It has become a habit for me to stop at my friend Bonnie’s home after finishing the Tuesday afternoon class I teach for the Allen Correctional Institution’s PETS (Pets Educated to Survive) program. We relax in her comfortable living room and have a cup of tea and some conversation. We’re always joined by Trace, her 10-year-old Airedale. Trace has been an “only dog” for a few years now following the sad passing of his sister, and he has become quite accustomed to being the center of attention.
When I call to say I’m on my way, Trace’s reaction to the phone ringing is comical. He starts “talking” and runs to sit by the chair I’ll soon be occupying. If he thinks I’m taking too long he starts pawing at the chair, whining and carrying on. I’d like to think he’s just that excited at the prospect of seeing me, but I’m pretty sure the little bowl of crackers and dog treats that he gets while we have tea may have more to do with his anticipation.
When we sit down to tea, Trace is the perfect gentleman. (Okay — maybe not “perfect” — he does drool and smack his lips quite a bit while waiting for another cracker.) He sits patiently for each small bite and when his treats are gone, he lies peacefully by our feet. Other than the drooling, he’s the ideal tea companion. (Bonnie’s husband, Steve, says we’ve ruined his big, tough hunting dog.)
Trace wasn’t always the gentleman he is today. Like any Airedale worth the name he was wild and playful when much younger — certainly not a candidate for afternoon tea. Airedales, like all dogs, are at their best in their senior years. (My personal experience tells me that the best age for most dogs is from seven onwards.)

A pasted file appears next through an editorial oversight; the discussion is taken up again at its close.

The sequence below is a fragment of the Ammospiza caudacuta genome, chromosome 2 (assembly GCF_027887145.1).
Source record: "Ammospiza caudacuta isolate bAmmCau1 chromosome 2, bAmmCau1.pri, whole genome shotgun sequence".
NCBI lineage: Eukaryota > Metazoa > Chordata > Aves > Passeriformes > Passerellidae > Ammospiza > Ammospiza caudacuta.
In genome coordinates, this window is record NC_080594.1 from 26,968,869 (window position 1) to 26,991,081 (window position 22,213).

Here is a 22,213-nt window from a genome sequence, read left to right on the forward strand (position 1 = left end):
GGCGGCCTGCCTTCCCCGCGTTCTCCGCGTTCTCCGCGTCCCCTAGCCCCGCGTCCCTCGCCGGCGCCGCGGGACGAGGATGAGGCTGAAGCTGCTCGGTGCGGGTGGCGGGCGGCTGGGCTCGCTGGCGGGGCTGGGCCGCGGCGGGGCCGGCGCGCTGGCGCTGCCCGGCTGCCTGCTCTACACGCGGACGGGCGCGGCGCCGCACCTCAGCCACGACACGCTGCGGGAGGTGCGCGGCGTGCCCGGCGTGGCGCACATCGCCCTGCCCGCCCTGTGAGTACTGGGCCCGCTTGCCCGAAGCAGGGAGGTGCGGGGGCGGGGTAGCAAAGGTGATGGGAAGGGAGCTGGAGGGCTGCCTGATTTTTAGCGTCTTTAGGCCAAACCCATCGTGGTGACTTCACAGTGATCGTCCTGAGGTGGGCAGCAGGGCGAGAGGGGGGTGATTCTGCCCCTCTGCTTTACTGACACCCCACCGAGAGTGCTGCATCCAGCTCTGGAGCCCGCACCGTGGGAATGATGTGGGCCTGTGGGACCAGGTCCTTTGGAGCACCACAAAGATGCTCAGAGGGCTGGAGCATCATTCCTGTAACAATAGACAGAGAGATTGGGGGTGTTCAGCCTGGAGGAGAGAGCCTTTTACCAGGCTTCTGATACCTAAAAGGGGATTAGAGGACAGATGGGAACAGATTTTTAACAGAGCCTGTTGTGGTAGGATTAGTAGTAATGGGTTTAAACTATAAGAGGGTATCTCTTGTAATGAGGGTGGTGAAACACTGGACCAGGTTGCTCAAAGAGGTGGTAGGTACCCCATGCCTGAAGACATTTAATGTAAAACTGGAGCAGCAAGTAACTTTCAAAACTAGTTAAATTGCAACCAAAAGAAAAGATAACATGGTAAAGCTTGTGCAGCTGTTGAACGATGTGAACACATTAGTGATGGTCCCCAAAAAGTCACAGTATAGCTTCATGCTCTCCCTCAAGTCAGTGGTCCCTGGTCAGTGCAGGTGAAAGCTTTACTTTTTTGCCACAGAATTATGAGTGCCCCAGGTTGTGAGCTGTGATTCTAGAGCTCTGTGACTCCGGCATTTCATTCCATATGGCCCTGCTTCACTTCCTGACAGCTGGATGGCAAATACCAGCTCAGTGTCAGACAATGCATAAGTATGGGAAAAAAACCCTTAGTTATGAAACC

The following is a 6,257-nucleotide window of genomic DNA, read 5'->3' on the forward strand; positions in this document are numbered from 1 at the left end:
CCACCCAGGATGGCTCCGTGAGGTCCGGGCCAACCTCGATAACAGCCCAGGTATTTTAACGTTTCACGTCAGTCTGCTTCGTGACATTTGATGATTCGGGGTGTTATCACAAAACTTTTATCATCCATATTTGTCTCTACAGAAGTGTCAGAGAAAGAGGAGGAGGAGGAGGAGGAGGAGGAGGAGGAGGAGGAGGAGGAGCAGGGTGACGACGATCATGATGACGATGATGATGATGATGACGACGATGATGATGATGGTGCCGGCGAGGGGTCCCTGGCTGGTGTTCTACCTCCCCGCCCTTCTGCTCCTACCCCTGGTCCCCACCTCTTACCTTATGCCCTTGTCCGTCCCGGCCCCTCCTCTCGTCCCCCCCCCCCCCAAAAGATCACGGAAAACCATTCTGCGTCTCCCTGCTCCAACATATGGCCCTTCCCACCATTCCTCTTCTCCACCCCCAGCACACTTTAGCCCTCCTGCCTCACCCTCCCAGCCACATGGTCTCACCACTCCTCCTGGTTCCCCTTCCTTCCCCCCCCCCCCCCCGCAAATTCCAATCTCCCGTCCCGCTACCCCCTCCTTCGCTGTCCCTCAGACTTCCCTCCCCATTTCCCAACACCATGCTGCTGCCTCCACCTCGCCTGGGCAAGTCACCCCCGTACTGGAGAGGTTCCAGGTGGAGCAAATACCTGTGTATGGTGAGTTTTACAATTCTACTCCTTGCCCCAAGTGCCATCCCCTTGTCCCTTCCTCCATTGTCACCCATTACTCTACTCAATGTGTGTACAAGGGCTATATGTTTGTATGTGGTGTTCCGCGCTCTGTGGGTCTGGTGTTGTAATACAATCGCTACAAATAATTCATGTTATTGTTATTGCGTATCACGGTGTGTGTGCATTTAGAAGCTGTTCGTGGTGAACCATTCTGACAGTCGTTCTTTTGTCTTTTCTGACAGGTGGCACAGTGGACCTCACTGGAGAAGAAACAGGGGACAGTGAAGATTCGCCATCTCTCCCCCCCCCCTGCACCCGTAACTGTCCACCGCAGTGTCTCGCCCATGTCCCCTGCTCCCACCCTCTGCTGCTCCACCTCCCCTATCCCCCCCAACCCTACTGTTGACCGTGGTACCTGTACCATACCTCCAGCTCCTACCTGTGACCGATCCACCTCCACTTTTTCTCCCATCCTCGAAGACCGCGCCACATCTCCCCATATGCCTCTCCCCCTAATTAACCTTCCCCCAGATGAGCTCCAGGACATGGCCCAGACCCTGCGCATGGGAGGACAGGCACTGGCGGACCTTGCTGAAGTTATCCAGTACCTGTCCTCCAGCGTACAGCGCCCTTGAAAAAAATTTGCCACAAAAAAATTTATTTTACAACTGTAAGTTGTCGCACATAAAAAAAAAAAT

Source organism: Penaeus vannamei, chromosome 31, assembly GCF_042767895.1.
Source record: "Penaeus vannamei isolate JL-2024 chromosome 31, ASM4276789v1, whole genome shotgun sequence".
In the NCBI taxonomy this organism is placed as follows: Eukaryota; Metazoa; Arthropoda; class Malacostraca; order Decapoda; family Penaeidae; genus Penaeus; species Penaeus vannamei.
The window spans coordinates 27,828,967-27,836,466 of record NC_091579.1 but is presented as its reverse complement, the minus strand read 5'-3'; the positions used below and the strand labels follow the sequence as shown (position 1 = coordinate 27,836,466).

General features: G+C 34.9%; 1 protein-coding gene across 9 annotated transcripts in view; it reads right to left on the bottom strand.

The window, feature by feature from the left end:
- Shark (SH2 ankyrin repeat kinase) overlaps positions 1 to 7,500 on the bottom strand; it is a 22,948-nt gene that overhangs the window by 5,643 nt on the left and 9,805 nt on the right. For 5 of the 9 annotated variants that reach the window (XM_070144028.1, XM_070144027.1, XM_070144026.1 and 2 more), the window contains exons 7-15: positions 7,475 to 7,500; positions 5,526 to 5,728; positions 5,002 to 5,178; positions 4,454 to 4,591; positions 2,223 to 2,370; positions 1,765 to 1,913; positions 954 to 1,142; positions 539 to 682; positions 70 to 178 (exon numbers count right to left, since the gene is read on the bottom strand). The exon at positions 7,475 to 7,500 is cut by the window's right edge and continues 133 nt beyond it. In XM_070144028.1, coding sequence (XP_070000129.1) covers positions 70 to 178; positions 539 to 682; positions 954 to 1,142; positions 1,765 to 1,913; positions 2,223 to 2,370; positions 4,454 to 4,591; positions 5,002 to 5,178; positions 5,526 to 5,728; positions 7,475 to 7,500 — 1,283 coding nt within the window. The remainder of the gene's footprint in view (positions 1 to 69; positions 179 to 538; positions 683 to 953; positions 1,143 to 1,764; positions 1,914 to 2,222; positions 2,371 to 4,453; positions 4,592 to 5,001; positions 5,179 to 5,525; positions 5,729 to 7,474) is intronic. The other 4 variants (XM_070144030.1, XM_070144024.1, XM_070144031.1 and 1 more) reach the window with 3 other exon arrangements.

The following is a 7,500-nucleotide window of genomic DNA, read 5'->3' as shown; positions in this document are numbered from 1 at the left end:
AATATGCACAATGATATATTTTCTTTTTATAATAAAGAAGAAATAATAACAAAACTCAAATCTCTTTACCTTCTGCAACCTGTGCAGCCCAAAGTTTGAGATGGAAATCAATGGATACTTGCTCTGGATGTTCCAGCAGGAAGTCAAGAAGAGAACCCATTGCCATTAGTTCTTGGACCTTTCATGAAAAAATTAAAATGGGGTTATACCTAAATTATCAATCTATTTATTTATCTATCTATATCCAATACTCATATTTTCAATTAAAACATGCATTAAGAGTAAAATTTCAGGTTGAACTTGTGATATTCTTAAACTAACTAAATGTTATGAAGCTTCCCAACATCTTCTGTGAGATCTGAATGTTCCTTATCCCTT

Older dogs are priceless. They are well past the silliness and energy of puppyhood, although they still are subject to the occasional burst of enthusiasm. Older dogs are less demanding and are content just to be with their owners. They still need exercise to keep them in shape, but the need for rigorous exercise is past. An older dog may not be able to accompany you on a five mile run, but leisurely walks will be appreciated. Good dogs age like fine wine; they become mellower and more valuable as time goes by. If you have a canine senior citizen, take extra time to enjoy him while you have him.
If you are considering adopting a dog, please consider an older pet. It’s a sad fact that shelters and rescues are full of older dogs in need of comfortable homes where they can spend their golden years. A shelter environment is very hard on these senior citizens. If you have young, boisterous kids, or have a very active, noisy household, maybe a younger dog would be a better bet, but an older dog can fit in perfectly in a quieter environment.
Don’t believe the old saying that you “can’t teach an old dog new tricks.” Senior canines can learn as well as younger dogs as long as you are aware that you may be dealing with behaviors that have become long-time habits and that may take a bit of time to modify. Don’t worry that adopting an older dog will mean expensive vet visits and too short a time with your pet. An older dog will eventually need more veterinary care, but if you work with your veterinarian, take advantage of his or her advice, keep your dog in good physical condition, your senior dog’s life can be fairly trouble-free for a long time. With affection, patience, kind training, and good health care you will earn the gratitude of an older dog who asks for no more than a warm bed, good food, clean water, and the companionship of a loving owner.
As for my boy Fergus — it’ll be a while before he’s invited to tea. Right now at 20 months of age, his manners are still in the frat-boy stage. But he’s a perfect candidate for beer and bratwurst party any day!
Dorothy Miner is a long-time dog obedience and tracking instructor, judge of canine events, and author. She currently teaches weekly classes for the Allen Correctional Institution’s PETS Program and does a bit of private training and consultation under the banner of “Training for Dogs and Their People.”